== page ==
25 Cents at a Time

by Michael J. Solender


Surrounded by the rhythmic bass of humming clothes dryers, Paulo carefully folded yesterday's paper and placed it on the barren table adjacent to the bench where he waited for his sheets final spin down. He calculated that he had 31 quarters left to carry him through the weekend.

He never bothered converting the tip money he pocketed at the Imperial Street 24 hour car wash as his world was replete with 25 cent transactions, making quarters the perfect coin for his realm. Quarter coffee with refills at Nicks. 12 quarters for smokes in the machine at the ratty bar where he hustled pool. 6 quarters exactly for once a week wash and dry at the laundry mat.

He never bought detergent. He was usually able to scrounge up enough from the empty boxes in the trash or put the bite on an unsuspecting transient, “borrowing” a cupful or two from someone who he didn't already “owe” from before.

4 quarters once a month bought him 3 minutes on the phone to his ex who always took his call, but never responded to his pleas for forgiveness or promises of repentance if only she'd take him back.

He was broke, but he wasn't dirty. Paulo had an obsession with his appearance and cleanliness in general. They let him shower in the back at work but drew the line at his laundry, hence his Saturday a.m. ritual.

Being sharp and clean did pay some dividends for him. Paulo routinely made the circuit of free breakfasts at the various suite hotels in the office park surrounding his small, no bath, studio flat. Freshly shaved, hair still wet from the shower and crisp newspaper under his arm, Paulo was the picture of a paying guest and was never turned away from the protein rich buffets that provided him with the days only sustenance.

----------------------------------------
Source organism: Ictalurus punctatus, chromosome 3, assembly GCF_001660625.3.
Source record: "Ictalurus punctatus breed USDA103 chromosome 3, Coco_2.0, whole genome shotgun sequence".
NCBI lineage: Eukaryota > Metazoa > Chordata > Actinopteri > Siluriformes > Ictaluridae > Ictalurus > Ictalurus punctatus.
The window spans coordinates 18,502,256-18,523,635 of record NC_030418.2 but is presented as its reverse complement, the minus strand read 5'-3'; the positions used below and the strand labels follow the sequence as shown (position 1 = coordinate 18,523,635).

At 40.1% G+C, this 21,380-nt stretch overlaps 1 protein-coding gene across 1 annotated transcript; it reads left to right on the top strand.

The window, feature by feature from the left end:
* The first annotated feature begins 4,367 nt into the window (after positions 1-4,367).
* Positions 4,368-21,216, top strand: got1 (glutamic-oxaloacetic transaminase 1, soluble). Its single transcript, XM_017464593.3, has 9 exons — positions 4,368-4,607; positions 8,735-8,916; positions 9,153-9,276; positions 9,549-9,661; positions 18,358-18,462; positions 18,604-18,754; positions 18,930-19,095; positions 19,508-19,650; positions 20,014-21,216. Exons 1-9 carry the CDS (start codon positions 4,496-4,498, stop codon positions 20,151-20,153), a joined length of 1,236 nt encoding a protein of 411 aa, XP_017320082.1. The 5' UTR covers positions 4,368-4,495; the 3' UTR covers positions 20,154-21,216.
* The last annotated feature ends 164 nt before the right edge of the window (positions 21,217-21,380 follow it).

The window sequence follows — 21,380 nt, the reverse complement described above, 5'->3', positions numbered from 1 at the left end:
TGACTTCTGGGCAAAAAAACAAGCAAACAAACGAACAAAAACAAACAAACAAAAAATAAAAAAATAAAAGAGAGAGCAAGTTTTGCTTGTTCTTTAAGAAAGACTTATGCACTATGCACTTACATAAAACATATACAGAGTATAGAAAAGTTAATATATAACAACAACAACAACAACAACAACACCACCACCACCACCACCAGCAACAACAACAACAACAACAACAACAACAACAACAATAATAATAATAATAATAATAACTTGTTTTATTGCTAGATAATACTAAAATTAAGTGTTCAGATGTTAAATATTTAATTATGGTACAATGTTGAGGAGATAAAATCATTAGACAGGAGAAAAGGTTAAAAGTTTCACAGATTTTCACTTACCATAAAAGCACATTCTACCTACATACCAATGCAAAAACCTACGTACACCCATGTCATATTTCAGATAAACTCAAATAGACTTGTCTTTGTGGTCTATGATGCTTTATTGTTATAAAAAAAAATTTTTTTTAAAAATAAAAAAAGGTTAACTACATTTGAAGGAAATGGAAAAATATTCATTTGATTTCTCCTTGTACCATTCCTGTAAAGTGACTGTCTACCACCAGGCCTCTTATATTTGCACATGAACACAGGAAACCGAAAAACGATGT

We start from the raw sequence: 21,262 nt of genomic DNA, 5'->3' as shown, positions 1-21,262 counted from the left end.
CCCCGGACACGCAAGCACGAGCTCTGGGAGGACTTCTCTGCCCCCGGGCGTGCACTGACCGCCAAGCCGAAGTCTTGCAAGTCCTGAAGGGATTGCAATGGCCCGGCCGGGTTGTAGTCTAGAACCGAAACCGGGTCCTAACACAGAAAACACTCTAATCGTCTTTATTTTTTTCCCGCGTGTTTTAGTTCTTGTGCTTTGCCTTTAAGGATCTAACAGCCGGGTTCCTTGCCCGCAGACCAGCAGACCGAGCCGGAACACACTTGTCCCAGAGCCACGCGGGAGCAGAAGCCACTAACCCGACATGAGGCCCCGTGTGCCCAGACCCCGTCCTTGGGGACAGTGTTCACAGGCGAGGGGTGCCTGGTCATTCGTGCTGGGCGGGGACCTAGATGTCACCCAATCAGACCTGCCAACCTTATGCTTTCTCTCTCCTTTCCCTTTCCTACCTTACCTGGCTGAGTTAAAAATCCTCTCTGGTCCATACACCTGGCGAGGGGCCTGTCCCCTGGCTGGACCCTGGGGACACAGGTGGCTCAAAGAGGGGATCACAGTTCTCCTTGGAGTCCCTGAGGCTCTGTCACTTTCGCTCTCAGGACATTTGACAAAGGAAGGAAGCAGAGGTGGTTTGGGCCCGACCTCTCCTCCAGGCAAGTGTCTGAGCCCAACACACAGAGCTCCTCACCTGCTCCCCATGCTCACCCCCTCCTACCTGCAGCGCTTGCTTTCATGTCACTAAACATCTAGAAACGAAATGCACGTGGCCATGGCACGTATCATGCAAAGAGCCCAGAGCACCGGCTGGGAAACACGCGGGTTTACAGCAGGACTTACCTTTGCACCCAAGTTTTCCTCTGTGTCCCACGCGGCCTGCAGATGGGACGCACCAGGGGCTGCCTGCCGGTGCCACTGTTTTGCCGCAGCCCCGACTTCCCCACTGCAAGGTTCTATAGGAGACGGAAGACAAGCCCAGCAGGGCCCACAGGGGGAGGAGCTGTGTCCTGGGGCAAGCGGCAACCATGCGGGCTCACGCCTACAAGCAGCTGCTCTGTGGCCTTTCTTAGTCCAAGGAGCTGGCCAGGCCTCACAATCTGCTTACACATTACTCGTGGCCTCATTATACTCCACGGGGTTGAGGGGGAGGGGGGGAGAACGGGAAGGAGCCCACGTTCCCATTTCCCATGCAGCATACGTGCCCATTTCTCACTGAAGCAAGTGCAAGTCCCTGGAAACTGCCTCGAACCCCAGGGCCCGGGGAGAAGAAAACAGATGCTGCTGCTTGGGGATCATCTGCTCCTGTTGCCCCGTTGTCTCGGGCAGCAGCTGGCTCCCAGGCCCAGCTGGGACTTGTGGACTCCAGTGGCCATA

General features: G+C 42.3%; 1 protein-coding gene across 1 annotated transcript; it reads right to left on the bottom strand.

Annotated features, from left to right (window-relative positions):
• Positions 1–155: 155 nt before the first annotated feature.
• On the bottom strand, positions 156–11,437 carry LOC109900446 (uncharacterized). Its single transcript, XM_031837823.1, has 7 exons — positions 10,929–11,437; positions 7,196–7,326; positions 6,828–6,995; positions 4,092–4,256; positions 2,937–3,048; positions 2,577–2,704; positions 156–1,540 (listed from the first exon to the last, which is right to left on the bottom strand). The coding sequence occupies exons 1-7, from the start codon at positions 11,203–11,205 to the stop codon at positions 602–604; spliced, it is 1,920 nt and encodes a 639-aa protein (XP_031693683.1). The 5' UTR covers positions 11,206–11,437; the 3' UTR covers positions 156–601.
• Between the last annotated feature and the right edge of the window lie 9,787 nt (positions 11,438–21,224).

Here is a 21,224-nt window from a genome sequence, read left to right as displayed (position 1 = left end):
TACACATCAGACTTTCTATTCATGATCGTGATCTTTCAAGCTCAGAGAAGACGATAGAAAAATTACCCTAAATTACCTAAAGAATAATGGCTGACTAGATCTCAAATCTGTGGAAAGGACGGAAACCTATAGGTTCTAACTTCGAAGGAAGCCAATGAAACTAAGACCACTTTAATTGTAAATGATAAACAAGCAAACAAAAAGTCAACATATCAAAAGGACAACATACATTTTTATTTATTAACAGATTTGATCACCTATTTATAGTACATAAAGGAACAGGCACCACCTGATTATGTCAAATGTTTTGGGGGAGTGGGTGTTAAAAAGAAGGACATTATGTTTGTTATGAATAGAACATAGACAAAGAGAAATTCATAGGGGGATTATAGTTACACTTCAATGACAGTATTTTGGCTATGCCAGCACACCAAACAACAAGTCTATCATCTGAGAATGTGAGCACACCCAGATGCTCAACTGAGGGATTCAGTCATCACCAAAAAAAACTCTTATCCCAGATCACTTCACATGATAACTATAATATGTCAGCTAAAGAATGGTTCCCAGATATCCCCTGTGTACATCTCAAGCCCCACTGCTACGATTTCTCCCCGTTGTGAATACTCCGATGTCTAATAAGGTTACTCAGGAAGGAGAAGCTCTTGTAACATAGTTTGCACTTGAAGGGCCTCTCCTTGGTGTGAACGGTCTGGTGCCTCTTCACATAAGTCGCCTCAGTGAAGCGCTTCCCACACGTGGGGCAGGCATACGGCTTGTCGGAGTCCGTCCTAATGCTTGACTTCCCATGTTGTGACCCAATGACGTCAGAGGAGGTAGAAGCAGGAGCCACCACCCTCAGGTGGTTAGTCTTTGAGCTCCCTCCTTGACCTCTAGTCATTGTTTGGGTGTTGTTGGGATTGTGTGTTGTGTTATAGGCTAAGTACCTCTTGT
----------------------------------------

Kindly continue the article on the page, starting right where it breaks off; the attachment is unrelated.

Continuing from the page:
13 months ago he and Benita had seven Sandals brochures spread out on their suburban kitchen table trying to decide which one would host them for their 5th wedding anniversary. How did it all go to shit so fast?

He knew the answer, but he never stopped asking himself the question. Exposing your wife and unborn child to the hell of AIDS was not an answer that he could rap his arms around, yet that is exactly what he did.

There was some grace in the situation, Benita had told him right after Consuelo was born that she had been spared.

Benita wasn't as fortunate. Paulo had abandoned life on the down-low before marrying Benita but couldn't escape its siren call of adrenaline rushes and the intense highs that came from those forbidden encounters.

He was careful to go only where professional men like him hung out, they were clean and it was OK to avoid dicey condom discussions.

He still hadn't become symptomatic, that Benita rushed past HIV and right into a full blown infection staggered him.

There were no apologies, no explanations. She wanted him out and took all the money. His job working for her father was of course over. Six months to the date after filing, their divorce was final. While she would not agree to see him, she did start taking his calls 3 months ago. She had gotten into a regimen and her symptoms were abating, maybe she could live a long life with the disease, she didn't know.

He couldn't fight her, he loved her too much. He'd give it time, get his life together, one quarter at a time and be there when she was ready to take him back.

Hope was all he had.